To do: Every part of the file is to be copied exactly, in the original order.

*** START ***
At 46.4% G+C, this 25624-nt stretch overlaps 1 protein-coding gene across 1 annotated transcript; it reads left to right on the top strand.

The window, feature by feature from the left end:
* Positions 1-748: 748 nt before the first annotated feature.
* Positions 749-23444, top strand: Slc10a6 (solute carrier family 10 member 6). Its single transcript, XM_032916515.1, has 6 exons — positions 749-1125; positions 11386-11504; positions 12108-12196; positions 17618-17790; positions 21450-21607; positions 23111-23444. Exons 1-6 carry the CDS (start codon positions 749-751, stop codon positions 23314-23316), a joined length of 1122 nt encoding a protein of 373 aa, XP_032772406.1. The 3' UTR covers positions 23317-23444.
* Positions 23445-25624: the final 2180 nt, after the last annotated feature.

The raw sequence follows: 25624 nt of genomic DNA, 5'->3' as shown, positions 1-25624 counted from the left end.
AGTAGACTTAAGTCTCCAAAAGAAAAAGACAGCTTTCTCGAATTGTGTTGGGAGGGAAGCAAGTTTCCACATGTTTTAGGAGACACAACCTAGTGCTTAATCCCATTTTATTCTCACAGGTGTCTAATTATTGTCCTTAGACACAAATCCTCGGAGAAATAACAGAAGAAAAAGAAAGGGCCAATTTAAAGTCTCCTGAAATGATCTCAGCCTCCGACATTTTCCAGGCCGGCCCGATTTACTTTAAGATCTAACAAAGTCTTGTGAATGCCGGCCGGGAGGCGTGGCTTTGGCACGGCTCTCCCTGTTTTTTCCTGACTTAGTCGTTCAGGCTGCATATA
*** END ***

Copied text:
At 46.4% G+C, this 25624-nt stretch overlaps 1 protein-coding gene across 1 annotated transcript; it reads left to right on the top strand.

The window, feature by feature from the left end:
* Positions 1-748: 748 nt before the first annotated feature.
* Positions 749-23444, top strand: Slc10a6 (solute carrier family 10 member 6). Its single transcript, XM_032916515.1, has 6 exons — positions 749-1125; positions 11386-11504; positions 12108-12196; positions 17618-17790; positions 21450-21607; positions 23111-23444. Exons 1-6 carry the CDS (start codon positions 749-751, stop codon positions 23314-23316), a joined length of 1122 nt encoding a protein of 373 aa, XP_032772406.1. The 3' UTR covers positions 23317-23444.
* Positions 23445-25624: the final 2180 nt, after the last annotated feature.

The raw sequence follows: 25624 nt of genomic DNA, 5'->3' as shown, positions 1-25624 counted from the left end.
AGTAGACTTAAGTCTCCAAAAGAAAAAGACAGCTTTCTCGAATTGTGTTGGGAGGGAAGCAAGTTTCCACATGTTTTAGGAGACACAACCTAGTGCTTAATCCCATTTTATTCTCACAGGTGTCTAATTATTGTCCTTAGACACAAATCCTCGGAGAAATAACAGAAGAAAAAGAAAGGGCCAATTTAAAGTCTCCTGAAATGATCTCAGCCTCCGACATTTTCCAGGCCGGCCCGATTTACTTTAAGATCTAACAAAGTCTTGTGAATGCCGGCCGGGAGGCGTGGCTTTGGCACGGCTCTCCCTGTTTTTTCCTGACTTAGTCGTTCAGGCTGCATATA